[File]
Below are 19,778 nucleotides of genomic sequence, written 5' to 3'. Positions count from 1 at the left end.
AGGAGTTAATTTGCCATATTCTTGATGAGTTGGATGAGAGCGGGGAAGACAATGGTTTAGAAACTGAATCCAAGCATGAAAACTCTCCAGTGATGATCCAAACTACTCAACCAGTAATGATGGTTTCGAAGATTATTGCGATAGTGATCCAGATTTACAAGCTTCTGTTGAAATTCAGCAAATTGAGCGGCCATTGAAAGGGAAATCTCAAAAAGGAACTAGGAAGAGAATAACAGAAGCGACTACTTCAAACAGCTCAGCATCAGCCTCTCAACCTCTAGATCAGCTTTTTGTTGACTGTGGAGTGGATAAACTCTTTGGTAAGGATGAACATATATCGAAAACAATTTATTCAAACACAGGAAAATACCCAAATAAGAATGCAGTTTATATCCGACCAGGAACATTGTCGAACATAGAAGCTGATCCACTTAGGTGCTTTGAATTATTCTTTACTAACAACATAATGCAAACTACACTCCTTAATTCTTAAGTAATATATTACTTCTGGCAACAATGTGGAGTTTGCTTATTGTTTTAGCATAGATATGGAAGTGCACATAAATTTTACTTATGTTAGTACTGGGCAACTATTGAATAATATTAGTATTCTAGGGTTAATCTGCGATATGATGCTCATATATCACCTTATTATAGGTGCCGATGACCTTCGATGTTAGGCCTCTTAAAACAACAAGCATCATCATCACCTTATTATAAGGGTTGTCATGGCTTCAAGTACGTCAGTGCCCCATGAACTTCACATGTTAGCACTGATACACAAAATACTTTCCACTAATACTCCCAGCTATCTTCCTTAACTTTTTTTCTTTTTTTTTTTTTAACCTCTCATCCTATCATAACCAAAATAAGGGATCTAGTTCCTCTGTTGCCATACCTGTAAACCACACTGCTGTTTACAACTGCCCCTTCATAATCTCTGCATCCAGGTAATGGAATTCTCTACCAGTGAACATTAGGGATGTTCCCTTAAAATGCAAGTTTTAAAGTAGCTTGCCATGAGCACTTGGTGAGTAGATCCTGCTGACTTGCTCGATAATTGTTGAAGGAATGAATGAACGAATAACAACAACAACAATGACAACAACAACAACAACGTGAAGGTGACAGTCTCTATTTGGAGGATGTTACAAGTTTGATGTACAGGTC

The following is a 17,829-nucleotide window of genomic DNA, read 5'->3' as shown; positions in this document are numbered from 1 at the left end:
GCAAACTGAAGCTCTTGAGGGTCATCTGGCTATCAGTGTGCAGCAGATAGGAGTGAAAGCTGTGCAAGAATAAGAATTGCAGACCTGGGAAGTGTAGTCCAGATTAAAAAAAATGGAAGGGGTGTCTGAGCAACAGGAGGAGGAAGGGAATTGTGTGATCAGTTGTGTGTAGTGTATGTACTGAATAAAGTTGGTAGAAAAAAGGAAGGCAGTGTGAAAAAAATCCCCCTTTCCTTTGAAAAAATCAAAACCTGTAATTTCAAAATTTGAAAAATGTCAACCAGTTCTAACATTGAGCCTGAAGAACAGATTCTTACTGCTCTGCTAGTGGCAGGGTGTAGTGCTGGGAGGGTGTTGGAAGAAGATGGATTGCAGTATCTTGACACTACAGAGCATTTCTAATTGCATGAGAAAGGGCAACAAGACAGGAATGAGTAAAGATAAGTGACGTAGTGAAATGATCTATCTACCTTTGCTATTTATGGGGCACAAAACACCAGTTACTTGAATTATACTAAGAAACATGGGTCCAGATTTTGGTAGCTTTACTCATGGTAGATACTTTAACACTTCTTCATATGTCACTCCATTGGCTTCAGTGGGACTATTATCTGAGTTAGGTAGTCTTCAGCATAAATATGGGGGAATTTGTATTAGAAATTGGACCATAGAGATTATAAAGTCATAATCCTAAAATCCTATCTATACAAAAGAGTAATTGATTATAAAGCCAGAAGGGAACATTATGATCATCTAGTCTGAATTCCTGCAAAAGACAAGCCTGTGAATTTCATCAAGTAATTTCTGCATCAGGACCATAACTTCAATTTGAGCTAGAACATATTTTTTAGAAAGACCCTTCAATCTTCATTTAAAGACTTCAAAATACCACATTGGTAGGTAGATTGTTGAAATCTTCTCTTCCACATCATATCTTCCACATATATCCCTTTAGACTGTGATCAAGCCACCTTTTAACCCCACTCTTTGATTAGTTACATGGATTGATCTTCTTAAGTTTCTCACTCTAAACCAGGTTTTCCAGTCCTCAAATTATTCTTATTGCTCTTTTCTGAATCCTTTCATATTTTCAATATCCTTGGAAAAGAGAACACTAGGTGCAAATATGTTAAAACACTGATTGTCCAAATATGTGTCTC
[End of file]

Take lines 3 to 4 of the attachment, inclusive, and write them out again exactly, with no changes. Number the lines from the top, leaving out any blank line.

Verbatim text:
The following is a 17,829-nucleotide window of genomic DNA, read 5'->3' as shown; positions in this document are numbered from 1 at the left end:
GCAAACTGAAGCTCTTGAGGGTCATCTGGCTATCAGTGTGCAGCAGATAGGAGTGAAAGCTGTGCAAGAATAAGAATTGCAGACCTGGGAAGTGTAGTCCAGATTAAAAAAAATGGAAGGGGTGTCTGAGCAACAGGAGGAGGAAGGGAATTGTGTGATCAGTTGTGTGTAGTGTATGTACTGAATAAAGTTGGTAGAAAAAAGGAAGGCAGTGTGAAAAAAATCCCCCTTTCCTTTGAAAAAATCAAAACCTGTAATTTCAAAATTTGAAAAATGTCAACCAGTTCTAACATTGAGCCTGAAGAACAGATTCTTACTGCTCTGCTAGTGGCAGGGTGTAGTGCTGGGAGGGTGTTGGAAGAAGATGGATTGCAGTATCTTGACACTACAGAGCATTTCTAATTGCATGAGAAAGGGCAACAAGACAGGAATGAGTAAAGATAAGTGACGTAGTGAAATGATCTATCTACCTTTGCTATTTATGGGGCACAAAACACCAGTTACTTGAATTATACTAAGAAACATGGGTCCAGATTTTGGTAGCTTTACTCATGGTAGATACTTTAACACTTCTTCATATGTCACTCCATTGGCTTCAGTGGGACTATTATCTGAGTTAGGTAGTCTTCAGCATAAATATGGGGGAATTTGTATTAGAAATTGGACCATAGAGATTATAAAGTCATAATCCTAAAATCCTATCTATACAAAAGAGTAATTGATTATAAAGCCAGAAGGGAACATTATGATCATCTAGTCTGAATTCCTGCAAAAGACAAGCCTGTGAATTTCATCAAGTAATTTCTGCATCAGGACCATAACTTCAATTTGAGCTAGAACATATTTTTTAGAAAGACCCTTCAATCTTCATTTAAAGACTTCAAAATACCACATTGGTAGGTAGATTGTTGAAATCTTCTCTTCCACATCATATCTTCCACATATATCCCTTTAGACTGTGATCAAGCCACCTTTTAACCCCACTCTTTGATTAGTTACATGGATTGATCTTCTTAAGTTTCTCACTCTAAACCAGGTTTTCCAGTCCTCAAATTATTCTTATTGCTCTTTTCTGAATCCTTTCATATTTTCAATATCCTTGGAAAAGAGAACACTAGGTGCAAATATGTTAAAACACTGATTGTCCAAATATGTGTCTC